Age Level Appropriateness
The game box claims it goes down to 5 but I think that is too young. I would say that children need to be literate to play this game. It obviously is child dependent but I think a decent first grade reader or second grade is the youngest this game should go. I would also not hesitate to use this with 10-12 year old children who have no RPG experience.

I am not sure where else to mention this, so I will put it here. My son is in first grade and he has been diagnosed with ADD. Sometimes getting through a 20-30 minute game can be hard for him to stay focused. However, we played this game for about forty five-fifty minutes. He was enthralled and engaged the entire time. Outside of video games, I have never seen him focus this well on anything. If a child buys into the concept of this game it will pull them in completely.

Our Thoughts
As a reminder we rate games on our own 5 point scale. When our scores are added together, it is where we as theoretically rate the game on the BGG 10 point scale. I am specifically rating the game for how well I think it works as a game for families. To get my son's rating I asked him two questions. First, I asked "is this game fun?" and he circled smiley faces that corresponded with No (1pt), kind of (2pts), and Yes (3pts). The second question was "Want to play again soon?" and he had to pick from "no" (0pts), "maybe" (1pt), and "yes" (2pts). By taking his answers and adding them together, we get a rough idea of where he falls on our point scale.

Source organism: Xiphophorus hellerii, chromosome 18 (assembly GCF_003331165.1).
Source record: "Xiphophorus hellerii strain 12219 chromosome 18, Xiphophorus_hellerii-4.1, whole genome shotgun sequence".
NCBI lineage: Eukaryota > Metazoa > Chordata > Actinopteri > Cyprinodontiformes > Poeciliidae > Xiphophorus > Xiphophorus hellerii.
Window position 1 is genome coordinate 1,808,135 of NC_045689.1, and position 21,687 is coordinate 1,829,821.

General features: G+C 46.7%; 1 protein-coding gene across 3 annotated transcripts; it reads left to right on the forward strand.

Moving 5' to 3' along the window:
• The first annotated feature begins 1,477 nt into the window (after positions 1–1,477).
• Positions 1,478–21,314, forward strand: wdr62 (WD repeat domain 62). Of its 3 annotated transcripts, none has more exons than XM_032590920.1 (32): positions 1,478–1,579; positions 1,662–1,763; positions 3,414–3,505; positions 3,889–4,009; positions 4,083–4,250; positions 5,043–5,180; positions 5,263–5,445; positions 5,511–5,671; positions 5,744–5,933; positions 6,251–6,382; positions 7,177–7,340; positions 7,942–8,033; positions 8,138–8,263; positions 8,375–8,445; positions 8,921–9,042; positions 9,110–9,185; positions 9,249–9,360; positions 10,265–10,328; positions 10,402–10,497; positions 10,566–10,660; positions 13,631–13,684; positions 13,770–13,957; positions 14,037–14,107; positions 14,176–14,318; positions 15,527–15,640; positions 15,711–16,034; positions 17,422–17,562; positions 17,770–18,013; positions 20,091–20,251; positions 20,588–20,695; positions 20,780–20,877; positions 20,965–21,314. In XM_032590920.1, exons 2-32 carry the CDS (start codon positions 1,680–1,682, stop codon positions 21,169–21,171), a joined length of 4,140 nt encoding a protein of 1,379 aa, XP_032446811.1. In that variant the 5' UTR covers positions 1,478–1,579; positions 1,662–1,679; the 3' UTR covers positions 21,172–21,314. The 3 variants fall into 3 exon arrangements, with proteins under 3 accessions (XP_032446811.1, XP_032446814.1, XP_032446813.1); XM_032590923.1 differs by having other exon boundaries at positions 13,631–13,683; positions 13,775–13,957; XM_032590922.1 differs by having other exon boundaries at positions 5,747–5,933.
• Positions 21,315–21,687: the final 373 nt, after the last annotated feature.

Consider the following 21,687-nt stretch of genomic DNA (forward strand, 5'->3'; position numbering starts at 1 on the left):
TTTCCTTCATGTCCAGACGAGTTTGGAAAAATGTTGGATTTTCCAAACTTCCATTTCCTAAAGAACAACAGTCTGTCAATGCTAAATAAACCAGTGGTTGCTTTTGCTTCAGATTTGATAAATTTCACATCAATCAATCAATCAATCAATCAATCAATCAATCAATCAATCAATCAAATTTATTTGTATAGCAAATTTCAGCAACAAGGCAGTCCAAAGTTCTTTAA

My Rating: 5 (love it)
My Thoughts: I currently run two active D&D campaigns and play the game about three times a month. I love role playing games and I love creating a story together. This game create the perfect framework to introduce roleplaying to children. It is not just the simple system, but it is all of the artwork and visual cues the game includes. This really give children the needed guidance they need and it really brings amazing problem solving out of them.